Sunday, 28 February 2010

Learning from Experience or Egyptian Entrepreneurship

1. A well-dressed and friendly man approached J and me as we were walking towards the entrance of Cairo’s Egyptian Museum. He introduced himself as a director of the museum, Dr. A, and we chatted for a few minutes. Unfortunately, he said, during prayer time, some tills were unmanned and the museum was now and for another 45 minutes open to groups only. We could walk about in the surrounding streets, he suggested. There was much to see, he said. He recommended a visit to the “government bazaar” that was right opposite the museum. Both his wife and his mother, he added, liked to shop there.

I knew that there was no way out once J heard the word bazaar. The friendly Egyptian showed us where we should cross the very busy road. I actually enjoy negotiating the crazy Cairo traffic but our friend insisted on crossing the road with us. We were, by now, accustomed to the friendliness of the Egyptians although I became somewhat suspicious as he continued to the point of handing us over to the man at the entrance of the shop. The “government bazaar” turned out to be an ordinary souvenir shop that like all such shops in Egypt has a government license.

An hour later, as we made our way to the museum, I suggested to J that not only had this been a ploy to divert us to the store but that there was actually no break in the opening hours of the museum. I was right; J was full of admiration for Egyptian entrepreneurship.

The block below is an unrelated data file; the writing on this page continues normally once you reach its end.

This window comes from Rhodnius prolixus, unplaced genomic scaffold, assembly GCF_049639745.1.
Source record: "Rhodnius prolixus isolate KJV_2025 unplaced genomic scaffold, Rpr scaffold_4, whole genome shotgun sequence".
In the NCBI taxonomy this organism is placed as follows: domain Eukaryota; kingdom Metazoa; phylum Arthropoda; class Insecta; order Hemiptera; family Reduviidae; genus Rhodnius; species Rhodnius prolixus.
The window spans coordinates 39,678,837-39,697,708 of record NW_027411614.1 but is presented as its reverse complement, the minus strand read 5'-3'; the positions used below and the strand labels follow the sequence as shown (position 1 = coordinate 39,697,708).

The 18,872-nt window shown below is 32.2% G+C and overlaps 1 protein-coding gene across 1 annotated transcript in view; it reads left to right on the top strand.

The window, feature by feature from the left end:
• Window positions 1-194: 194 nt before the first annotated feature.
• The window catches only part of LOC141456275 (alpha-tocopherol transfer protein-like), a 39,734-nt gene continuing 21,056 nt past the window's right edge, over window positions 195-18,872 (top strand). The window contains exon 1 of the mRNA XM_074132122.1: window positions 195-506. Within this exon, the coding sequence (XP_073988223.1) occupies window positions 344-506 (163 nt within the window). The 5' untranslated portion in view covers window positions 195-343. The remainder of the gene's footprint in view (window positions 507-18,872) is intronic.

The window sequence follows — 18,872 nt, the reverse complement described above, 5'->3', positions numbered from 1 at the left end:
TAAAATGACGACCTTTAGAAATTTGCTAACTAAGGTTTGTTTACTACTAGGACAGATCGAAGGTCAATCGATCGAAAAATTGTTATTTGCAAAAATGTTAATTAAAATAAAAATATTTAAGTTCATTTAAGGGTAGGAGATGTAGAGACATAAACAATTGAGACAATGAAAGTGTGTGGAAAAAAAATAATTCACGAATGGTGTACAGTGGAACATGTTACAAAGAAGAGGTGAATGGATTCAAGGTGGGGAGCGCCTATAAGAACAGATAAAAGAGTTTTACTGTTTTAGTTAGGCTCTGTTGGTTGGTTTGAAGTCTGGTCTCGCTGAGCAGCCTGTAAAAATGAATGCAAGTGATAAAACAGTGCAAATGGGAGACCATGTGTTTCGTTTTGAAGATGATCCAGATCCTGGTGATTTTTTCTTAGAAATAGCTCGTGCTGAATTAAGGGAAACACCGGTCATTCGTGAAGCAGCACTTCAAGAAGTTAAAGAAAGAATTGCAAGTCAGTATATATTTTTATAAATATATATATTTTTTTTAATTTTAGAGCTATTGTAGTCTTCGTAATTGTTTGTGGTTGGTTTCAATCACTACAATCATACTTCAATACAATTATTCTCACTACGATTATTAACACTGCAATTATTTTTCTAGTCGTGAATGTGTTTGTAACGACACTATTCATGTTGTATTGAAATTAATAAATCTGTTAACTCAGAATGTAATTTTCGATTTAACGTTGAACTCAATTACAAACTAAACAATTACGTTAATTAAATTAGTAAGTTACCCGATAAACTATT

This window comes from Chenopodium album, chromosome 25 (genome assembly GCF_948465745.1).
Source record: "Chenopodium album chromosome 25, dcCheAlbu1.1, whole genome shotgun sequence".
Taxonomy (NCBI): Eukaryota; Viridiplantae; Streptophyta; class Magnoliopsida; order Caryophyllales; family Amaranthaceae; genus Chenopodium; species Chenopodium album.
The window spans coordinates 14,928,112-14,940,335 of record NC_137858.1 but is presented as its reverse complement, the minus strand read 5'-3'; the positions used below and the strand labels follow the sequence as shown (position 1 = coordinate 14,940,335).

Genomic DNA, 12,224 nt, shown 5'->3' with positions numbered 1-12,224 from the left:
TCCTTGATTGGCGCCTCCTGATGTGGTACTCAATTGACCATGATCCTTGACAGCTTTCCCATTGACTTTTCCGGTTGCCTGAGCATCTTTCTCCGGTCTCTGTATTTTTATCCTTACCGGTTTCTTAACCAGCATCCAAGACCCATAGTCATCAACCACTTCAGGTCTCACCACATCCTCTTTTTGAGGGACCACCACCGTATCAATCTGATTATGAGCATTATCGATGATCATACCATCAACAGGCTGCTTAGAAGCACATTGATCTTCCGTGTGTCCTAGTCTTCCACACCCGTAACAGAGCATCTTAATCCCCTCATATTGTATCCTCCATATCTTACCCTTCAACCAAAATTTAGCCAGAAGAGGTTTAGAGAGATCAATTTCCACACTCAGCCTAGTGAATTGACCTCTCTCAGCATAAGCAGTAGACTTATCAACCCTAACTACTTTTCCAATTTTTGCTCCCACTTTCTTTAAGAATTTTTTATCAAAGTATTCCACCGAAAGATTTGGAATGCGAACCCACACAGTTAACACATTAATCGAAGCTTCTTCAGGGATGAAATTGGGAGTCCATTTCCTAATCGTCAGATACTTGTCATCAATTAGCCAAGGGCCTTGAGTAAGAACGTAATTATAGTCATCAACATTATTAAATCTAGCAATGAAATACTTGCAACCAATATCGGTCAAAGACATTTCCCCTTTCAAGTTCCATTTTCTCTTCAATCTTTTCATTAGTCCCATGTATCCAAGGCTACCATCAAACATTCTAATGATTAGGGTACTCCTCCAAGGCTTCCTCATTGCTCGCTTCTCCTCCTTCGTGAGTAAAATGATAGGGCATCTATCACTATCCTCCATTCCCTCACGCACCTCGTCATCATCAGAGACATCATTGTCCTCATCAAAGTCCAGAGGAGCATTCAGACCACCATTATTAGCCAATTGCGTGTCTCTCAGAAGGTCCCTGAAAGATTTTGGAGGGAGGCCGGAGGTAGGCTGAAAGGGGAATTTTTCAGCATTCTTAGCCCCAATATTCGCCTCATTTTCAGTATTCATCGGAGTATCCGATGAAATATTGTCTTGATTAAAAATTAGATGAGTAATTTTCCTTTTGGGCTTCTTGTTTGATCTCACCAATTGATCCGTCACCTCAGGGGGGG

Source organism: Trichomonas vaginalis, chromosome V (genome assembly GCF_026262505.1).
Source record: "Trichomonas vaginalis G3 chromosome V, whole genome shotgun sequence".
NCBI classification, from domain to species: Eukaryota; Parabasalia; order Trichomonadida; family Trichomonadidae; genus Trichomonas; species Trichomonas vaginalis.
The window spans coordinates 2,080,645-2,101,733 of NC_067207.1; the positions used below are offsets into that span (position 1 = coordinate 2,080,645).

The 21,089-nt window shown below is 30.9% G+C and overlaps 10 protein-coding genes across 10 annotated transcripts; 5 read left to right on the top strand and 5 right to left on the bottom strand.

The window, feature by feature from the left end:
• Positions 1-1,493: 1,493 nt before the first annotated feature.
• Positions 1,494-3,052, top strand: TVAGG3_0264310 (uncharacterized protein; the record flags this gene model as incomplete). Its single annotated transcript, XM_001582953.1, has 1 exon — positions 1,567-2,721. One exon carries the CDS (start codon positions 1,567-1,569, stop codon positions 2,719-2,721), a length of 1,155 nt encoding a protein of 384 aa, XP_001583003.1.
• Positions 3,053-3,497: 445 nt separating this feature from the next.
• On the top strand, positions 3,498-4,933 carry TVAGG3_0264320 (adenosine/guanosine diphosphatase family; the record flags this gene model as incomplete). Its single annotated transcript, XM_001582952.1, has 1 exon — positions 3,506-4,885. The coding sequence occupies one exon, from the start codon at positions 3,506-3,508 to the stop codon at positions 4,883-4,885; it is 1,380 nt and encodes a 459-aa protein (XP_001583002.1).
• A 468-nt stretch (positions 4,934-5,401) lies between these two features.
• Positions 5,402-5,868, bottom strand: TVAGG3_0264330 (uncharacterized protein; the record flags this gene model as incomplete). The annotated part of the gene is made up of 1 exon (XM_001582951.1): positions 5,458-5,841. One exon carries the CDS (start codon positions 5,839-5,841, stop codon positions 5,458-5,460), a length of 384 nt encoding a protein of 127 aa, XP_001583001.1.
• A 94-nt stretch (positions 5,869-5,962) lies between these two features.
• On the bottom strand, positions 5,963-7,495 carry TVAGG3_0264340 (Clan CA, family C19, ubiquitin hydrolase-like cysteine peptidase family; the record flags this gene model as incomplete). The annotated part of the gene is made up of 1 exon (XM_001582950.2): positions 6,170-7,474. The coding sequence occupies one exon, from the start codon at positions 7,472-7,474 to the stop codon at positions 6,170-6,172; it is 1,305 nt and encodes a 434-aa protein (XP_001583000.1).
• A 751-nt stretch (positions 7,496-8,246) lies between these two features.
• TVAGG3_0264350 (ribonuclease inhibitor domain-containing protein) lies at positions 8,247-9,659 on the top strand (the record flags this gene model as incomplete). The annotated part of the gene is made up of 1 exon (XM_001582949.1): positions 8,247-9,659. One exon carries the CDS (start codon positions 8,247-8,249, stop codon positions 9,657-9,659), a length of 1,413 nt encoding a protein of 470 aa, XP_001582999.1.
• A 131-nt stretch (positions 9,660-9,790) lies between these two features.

2. A couple of days later, as we were walking towards the Sultan Hassan and Refa’i mosques, another man approached us. The mosques, he said, were closed to non-prayers in the coming hour. He suggested that we might want to visit another mosque just around the corner. He was a music teacher, he said and was neither a tourist guide nor did he expect us to tip him. He simply enjoyed practicing his English and would gladly accompany us to “his” mosque.

We thanked him for the information but decided not to accompany him. Instead, we continued on our way to the “closed” mosques. The mosques were open to visitors and – not to our surprise - had no prayer breaks at all.


  1. Kompliment den beiden ägyptischen Geschäftsleuten. Sehe es wie J, tüchtige Burschen. Habe ähnliches in Kairo erlebt. Für die orientalische Mentalität sind wir Nordeuropäer ganz offensichtlich zu dumm, oder sagen wir besser, zu naiv.

  2. vielen Dank für Deinen lustigen Bericht. Sowas passiert halt, wenn man potente Käufer vermutet. Ich blieb von solchen Sachen weitgehend verschont als ich in Ägypten war; aber das ist schon einige Jahre her.

  3. Cair(ans) sound like Neapolitans - the product of the vicissitudes of history and the wit of survival. Even if you get conned, you cannot but admire. Nothing much to do with religion I guess - would a Cairan find a kindred spirit in Naples, or Mecca?

    Tutto il mondo e paese - ma non uno.

  4. If I don’t get there soon, I’ll have to discover the new entrepreneurial trick the hard way.

  5. dein blog ist mir immer ein vergnügen.

  6. Hi,

    The same scam is very popular in India as well. Human Entrepreneurship might be very creative, but good ideas are both sparse and universal. I'm not sure if in the con market they are exported/imported, or simply discovered.

    As a service to the public, I'd like to advertise a very popular Paris scam: Free Gold Ring. You can read about it here:

    As for myself and my father, we lost about 6 Euro during my last visit to Paris. In this visit i just observe the dally attempts on the streets...

  7. מענין - אם כי לגמרי לא מפתיע. ממש כמו בהודו